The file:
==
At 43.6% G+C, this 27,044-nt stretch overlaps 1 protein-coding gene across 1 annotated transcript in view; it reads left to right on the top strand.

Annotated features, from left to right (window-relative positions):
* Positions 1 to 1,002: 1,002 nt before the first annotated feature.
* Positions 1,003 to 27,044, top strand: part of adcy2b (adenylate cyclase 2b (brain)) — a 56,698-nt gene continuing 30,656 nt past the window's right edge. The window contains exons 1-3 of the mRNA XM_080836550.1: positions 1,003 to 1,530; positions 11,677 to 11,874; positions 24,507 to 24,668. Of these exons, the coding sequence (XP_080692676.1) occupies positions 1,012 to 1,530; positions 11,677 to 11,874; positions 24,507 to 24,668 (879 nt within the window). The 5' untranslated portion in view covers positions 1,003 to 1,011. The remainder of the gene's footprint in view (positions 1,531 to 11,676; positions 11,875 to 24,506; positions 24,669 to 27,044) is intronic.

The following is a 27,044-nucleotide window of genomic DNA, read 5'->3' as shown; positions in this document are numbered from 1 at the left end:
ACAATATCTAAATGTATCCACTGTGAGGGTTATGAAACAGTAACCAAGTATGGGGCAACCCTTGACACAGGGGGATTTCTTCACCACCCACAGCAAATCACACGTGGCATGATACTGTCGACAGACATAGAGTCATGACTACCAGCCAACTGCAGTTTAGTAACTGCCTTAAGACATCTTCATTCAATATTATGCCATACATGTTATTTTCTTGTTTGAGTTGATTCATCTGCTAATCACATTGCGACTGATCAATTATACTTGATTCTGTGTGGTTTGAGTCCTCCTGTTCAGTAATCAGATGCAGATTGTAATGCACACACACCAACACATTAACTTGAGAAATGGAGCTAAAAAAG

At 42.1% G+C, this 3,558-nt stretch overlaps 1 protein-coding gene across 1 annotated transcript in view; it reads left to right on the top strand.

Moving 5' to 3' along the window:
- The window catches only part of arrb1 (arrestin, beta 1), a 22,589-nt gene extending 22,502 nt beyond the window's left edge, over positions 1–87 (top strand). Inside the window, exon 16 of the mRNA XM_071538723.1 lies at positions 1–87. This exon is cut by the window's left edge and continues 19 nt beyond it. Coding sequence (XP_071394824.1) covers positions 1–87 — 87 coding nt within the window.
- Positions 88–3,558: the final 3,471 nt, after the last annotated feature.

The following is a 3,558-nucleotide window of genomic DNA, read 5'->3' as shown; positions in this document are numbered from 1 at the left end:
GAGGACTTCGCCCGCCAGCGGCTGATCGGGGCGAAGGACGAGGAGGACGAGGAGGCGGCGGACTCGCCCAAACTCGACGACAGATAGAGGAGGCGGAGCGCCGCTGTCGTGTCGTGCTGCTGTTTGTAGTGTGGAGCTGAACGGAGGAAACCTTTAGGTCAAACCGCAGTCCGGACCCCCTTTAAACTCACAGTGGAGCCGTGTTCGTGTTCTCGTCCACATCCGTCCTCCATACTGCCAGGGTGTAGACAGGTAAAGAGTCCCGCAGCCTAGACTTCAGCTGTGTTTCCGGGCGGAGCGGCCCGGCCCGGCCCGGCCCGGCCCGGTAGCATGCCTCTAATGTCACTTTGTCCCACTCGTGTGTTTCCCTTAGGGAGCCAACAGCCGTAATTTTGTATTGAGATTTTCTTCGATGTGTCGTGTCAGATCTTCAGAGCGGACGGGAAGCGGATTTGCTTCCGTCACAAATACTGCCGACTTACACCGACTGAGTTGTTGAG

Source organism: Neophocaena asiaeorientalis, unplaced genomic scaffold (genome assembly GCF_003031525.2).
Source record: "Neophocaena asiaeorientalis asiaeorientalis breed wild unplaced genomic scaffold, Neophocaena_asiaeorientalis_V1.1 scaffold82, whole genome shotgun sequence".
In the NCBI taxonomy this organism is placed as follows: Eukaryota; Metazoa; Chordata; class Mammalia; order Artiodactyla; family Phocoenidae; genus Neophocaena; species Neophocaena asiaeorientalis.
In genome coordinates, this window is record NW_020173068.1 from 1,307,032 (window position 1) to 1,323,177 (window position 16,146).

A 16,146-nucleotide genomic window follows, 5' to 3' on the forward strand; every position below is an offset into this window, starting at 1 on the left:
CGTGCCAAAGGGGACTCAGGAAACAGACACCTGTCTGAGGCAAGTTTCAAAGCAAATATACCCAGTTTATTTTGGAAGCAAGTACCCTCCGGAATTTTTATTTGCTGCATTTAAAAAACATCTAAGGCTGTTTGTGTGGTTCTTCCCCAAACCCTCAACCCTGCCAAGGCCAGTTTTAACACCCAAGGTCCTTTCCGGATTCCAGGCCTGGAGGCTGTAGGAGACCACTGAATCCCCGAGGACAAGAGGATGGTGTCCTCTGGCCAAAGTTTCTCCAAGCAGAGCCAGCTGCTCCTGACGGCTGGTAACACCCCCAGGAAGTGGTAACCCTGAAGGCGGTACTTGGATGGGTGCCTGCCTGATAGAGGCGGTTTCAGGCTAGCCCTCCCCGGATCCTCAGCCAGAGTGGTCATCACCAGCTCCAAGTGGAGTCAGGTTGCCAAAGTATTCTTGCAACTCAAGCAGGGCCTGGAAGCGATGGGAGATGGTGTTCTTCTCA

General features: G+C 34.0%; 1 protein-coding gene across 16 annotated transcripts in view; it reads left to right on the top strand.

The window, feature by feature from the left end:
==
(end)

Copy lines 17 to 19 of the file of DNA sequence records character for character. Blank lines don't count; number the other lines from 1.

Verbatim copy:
A 16,146-nucleotide genomic window follows, 5' to 3' on the forward strand; every position below is an offset into this window, starting at 1 on the left:
CGTGCCAAAGGGGACTCAGGAAACAGACACCTGTCTGAGGCAAGTTTCAAAGCAAATATACCCAGTTTATTTTGGAAGCAAGTACCCTCCGGAATTTTTATTTGCTGCATTTAAAAAACATCTAAGGCTGTTTGTGTGGTTCTTCCCCAAACCCTCAACCCTGCCAAGGCCAGTTTTAACACCCAAGGTCCTTTCCGGATTCCAGGCCTGGAGGCTGTAGGAGACCACTGAATCCCCGAGGACAAGAGGATGGTGTCCTCTGGCCAAAGTTTCTCCAAGCAGAGCCAGCTGCTCCTGACGGCTGGTAACACCCCCAGGAAGTGGTAACCCTGAAGGCGGTACTTGGATGGGTGCCTGCCTGATAGAGGCGGTTTCAGGCTAGCCCTCCCCGGATCCTCAGCCAGAGTGGTCATCACCAGCTCCAAGTGGAGTCAGGTTGCCAAAGTATTCTTGCAACTCAAGCAGGGCCTGGAAGCGATGGGAGATGGTGTTCTTCTCA

General features: G+C 34.0%; 1 protein-coding gene across 16 annotated transcripts in view; it reads left to right on the top strand.